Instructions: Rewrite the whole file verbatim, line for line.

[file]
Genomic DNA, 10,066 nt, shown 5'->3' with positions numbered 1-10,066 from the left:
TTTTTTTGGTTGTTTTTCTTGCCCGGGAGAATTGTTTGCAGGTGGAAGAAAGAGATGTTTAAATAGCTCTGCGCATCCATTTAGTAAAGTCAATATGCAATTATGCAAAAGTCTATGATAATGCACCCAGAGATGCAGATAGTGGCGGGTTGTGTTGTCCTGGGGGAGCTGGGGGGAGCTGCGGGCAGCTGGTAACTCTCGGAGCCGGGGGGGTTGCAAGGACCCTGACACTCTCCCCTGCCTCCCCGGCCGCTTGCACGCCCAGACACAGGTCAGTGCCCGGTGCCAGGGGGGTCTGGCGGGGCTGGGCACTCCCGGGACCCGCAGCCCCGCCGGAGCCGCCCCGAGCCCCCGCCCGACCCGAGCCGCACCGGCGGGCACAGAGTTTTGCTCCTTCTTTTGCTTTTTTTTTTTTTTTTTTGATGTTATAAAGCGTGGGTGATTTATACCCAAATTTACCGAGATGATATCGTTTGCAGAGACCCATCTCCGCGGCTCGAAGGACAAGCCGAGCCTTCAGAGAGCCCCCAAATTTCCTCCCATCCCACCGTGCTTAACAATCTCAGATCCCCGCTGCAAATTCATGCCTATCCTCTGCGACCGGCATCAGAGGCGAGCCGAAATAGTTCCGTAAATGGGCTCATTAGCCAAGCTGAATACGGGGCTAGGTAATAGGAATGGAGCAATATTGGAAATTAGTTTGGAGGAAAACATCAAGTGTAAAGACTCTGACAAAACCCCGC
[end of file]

Genomic DNA, 10,066 nt, shown 5'->3' with positions numbered 1-10,066 from the left:
TTTTTTTGGTTGTTTTTCTTGCCCGGGAGAATTGTTTGCAGGTGGAAGAAAGAGATGTTTAAATAGCTCTGCGCATCCATTTAGTAAAGTCAATATGCAATTATGCAAAAGTCTATGATAATGCACCCAGAGATGCAGATAGTGGCGGGTTGTGTTGTCCTGGGGGAGCTGGGGGGAGCTGCGGGCAGCTGGTAACTCTCGGAGCCGGGGGGGTTGCAAGGACCCTGACACTCTCCCCTGCCTCCCCGGCCGCTTGCACGCCCAGACACAGGTCAGTGCCCGGTGCCAGGGGGGTCTGGCGGGGCTGGGCACTCCCGGGACCCGCAGCCCCGCCGGAGCCGCCCCGAGCCCCCGCCCGACCCGAGCCGCACCGGCGGGCACAGAGTTTTGCTCCTTCTTTTGCTTTTTTTTTTTTTTTTTTGATGTTATAAAGCGTGGGTGATTTATACCCAAATTTACCGAGATGATATCGTTTGCAGAGACCCATCTCCGCGGCTCGAAGGACAAGCCGAGCCTTCAGAGAGCCCCCAAATTTCCTCCCATCCCACCGTGCTTAACAATCTCAGATCCCCGCTGCAAATTCATGCCTATCCTCTGCGACCGGCATCAGAGGCGAGCCGAAATAGTTCCGTAAATGGGCTCATTAGCCAAGCTGAATACGGGGCTAGGTAATAGGAATGGAGCAATATTGGAAATTAGTTTGGAGGAAAACATCAAGTGTAAAGACTCTGACAAAACCCCGC